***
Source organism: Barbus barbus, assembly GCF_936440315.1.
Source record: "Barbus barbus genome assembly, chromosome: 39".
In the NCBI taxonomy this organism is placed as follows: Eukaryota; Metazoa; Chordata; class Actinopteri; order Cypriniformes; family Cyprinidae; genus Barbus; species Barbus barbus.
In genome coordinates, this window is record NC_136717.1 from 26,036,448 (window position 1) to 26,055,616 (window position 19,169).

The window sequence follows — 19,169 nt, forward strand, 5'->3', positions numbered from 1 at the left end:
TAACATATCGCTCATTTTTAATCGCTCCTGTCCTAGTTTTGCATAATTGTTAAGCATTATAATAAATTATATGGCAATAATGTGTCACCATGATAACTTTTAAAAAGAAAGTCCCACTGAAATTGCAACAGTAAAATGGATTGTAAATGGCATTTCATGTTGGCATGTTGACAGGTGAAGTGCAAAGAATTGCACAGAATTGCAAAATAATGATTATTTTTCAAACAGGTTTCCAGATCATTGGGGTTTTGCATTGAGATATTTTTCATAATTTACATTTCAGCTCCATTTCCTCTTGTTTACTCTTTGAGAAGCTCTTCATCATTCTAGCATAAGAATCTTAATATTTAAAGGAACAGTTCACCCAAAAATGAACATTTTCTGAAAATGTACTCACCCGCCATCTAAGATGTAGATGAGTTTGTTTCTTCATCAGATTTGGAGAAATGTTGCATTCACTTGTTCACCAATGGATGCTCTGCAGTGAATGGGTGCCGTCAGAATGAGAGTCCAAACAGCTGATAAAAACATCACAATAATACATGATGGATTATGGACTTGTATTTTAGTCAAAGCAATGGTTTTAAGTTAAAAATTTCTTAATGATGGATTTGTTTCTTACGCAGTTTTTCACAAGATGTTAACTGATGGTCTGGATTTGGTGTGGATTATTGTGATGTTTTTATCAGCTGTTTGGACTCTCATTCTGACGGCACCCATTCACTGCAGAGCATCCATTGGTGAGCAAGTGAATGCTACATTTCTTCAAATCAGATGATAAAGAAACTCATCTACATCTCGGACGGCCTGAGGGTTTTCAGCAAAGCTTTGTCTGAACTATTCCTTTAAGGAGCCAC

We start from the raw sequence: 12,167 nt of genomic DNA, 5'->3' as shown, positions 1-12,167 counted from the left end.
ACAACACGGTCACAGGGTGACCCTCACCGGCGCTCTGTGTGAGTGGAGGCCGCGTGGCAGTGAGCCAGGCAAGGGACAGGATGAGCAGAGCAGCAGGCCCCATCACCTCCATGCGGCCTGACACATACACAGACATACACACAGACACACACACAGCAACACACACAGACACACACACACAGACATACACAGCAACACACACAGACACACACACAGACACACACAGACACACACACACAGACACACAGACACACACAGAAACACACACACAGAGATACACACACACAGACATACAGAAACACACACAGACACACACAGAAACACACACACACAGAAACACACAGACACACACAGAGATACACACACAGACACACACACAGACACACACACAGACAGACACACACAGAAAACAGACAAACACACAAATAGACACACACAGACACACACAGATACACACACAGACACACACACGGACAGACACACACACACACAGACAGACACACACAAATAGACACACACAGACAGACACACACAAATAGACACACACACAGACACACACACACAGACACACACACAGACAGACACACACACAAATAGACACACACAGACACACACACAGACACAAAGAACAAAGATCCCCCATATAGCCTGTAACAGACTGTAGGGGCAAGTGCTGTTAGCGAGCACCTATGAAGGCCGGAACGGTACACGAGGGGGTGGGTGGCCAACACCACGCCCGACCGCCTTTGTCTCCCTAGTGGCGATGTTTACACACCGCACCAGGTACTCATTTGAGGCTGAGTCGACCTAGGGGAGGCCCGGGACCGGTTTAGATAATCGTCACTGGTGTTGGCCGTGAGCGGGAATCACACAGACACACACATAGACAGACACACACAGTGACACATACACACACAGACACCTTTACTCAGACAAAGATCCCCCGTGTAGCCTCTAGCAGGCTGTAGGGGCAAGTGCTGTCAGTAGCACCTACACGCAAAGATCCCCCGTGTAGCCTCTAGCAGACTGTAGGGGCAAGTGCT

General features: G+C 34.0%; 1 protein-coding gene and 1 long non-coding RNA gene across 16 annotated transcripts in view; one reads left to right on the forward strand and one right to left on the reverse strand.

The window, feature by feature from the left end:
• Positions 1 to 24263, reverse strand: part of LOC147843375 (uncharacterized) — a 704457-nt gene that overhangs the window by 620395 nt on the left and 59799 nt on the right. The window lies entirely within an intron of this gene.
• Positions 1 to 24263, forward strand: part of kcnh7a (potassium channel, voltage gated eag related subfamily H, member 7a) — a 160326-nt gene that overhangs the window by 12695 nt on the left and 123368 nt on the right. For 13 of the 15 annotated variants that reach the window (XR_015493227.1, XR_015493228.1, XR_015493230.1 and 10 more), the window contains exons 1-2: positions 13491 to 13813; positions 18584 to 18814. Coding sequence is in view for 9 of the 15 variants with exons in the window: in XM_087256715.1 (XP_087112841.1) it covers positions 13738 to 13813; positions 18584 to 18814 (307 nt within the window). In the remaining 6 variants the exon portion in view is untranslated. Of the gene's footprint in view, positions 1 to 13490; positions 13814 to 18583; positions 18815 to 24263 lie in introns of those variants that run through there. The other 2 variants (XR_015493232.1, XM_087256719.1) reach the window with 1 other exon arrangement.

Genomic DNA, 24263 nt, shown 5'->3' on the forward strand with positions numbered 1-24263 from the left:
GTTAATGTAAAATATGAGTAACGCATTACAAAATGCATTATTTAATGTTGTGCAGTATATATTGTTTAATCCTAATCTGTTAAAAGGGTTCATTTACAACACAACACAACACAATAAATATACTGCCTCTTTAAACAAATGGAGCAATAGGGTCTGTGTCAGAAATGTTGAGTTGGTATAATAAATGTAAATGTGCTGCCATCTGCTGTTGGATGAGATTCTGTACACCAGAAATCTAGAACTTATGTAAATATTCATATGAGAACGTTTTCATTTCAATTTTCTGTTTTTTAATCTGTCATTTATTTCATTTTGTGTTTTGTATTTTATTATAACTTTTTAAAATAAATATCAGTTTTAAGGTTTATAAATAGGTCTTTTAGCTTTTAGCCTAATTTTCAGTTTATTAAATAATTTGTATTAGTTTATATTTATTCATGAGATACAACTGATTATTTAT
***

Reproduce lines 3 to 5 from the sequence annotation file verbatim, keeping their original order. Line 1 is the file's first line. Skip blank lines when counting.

In the NCBI taxonomy this organism is placed as follows: Eukaryota; Metazoa; Chordata; class Actinopteri; order Cypriniformes; family Cyprinidae; genus Barbus; species Barbus barbus.
In genome coordinates, this window is record NC_136717.1 from 26,036,448 (window position 1) to 26,055,616 (window position 19,169).

The window sequence follows — 19,169 nt, forward strand, 5'->3', positions numbered from 1 at the left end: